Anneke Lucas with teddy bear. Photo: annekelucas.com
by Mary W Maxwell, LLB
This website, GumshoeNews.com, has a continuing sympathy with abused children, and sense of anger about their predicament, especially in Australia. I rarely mention my sympathy with the abusers, the “perps.” After all, they have done horrific things to innocent kids.
But Professor Freda Briggs said that 80% of the perps were abused as kids. We naturally want the perp, once confronted, to offer an apology. But maybe they are psychologically blocked from apologizing or acknowledging their wrong-doing. I think they deserve new consideration.
Anneke Lucas, a survivor of sex slavery, has come up with a very important interpretation of this matter, based on the power of shame. She writes, at her website annekelucas.com:
“For most perpetrators, the shame that would be appropriate to feel, for the harm they have caused, is enmeshed with shame once unfairly imposed on them, when they were mistreated or abused. The threat of feeling shame, or any implication they should be ashamed, would trigger the original, humiliating feeling from a time they themselves were victimized … leaving them with the horrendous feelings of being deserving of the abuse, or being unworthy of better treatment — of being bad….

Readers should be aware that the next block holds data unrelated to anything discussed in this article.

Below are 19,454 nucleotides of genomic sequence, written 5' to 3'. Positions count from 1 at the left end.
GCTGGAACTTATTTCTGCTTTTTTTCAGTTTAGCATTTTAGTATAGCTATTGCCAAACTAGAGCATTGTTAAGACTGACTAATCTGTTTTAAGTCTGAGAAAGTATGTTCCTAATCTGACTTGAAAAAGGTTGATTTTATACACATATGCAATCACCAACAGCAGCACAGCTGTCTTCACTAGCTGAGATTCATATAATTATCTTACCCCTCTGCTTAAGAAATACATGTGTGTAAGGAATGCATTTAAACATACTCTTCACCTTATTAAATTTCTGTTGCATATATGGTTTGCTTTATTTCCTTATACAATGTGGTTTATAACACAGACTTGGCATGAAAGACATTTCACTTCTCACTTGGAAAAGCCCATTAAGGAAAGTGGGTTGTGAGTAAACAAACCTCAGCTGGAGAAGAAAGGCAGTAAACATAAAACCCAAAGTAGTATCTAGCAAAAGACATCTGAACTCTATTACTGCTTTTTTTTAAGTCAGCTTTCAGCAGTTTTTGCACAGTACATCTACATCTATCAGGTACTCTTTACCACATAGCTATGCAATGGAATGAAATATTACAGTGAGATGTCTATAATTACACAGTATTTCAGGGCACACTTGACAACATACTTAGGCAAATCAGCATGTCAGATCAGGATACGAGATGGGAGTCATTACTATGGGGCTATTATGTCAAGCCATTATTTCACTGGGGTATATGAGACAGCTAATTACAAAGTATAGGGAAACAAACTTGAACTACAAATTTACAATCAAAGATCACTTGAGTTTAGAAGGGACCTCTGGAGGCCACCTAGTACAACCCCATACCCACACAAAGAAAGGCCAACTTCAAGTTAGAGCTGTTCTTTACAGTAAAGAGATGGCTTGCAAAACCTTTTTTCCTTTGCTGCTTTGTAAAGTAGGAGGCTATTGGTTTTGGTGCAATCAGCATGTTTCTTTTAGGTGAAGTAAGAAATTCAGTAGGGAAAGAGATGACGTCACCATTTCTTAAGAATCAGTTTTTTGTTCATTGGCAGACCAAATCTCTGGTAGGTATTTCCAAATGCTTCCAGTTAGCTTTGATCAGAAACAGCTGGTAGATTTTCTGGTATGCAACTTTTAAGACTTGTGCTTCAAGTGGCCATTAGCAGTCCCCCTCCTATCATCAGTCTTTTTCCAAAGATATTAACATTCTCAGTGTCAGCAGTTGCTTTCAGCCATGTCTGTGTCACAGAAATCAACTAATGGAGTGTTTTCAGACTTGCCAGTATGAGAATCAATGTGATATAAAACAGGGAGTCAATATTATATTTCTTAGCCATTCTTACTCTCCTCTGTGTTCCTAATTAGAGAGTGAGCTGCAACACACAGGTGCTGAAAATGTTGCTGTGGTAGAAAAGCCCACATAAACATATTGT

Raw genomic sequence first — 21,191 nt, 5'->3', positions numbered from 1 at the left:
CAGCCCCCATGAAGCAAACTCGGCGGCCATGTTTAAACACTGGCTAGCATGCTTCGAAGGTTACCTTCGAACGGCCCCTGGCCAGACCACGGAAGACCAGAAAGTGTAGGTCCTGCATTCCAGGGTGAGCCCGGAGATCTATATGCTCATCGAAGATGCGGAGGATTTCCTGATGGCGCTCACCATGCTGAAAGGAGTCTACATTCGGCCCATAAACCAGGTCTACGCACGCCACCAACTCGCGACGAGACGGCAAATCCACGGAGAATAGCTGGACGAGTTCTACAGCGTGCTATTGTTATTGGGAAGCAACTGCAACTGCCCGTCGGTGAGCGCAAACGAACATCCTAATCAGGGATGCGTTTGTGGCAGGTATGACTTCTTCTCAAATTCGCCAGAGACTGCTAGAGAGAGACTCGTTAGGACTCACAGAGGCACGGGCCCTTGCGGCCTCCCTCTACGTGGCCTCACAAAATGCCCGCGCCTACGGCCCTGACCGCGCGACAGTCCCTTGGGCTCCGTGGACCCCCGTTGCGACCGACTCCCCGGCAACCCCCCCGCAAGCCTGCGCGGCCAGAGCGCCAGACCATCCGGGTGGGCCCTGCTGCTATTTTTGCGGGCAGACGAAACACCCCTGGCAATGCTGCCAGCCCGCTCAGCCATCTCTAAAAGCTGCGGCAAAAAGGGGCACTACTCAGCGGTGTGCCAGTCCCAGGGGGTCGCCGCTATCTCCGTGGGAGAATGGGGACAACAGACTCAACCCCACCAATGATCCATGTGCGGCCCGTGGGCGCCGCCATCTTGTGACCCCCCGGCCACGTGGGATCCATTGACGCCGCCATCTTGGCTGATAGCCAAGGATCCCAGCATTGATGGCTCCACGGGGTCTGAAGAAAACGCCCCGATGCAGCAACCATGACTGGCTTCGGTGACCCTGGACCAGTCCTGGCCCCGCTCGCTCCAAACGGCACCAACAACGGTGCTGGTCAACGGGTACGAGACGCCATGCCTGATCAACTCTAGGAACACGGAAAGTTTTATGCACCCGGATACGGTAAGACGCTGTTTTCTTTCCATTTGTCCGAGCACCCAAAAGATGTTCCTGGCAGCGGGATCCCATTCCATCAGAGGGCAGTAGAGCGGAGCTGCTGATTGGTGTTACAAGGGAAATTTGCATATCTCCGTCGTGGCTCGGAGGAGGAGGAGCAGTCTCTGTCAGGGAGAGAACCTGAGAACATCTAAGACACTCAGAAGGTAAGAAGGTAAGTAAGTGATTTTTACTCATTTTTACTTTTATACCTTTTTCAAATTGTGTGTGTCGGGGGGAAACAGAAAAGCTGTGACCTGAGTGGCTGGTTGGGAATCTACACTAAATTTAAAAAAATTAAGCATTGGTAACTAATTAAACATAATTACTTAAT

“Shame is the currency of abuse in our culture. The inability to differentiate between toxic, imposed shame, and natural shame of which the purpose is to correct behavior, is the reason that child abuse victims sometimes pass on their abuse and become perpetrators, rejecting shame altogether, becoming shameless.”
At the top of Ms Lucas’ website is a link to her blog. That blog has a unique Table of Contents page, itself a small, aesthetic masterpiece. Gumshoe will now print that page here with the author/artist’s permission.
If you want more of Anneke, you can hit the Read More buttons, or flip back to the Home Page to see her TED talk.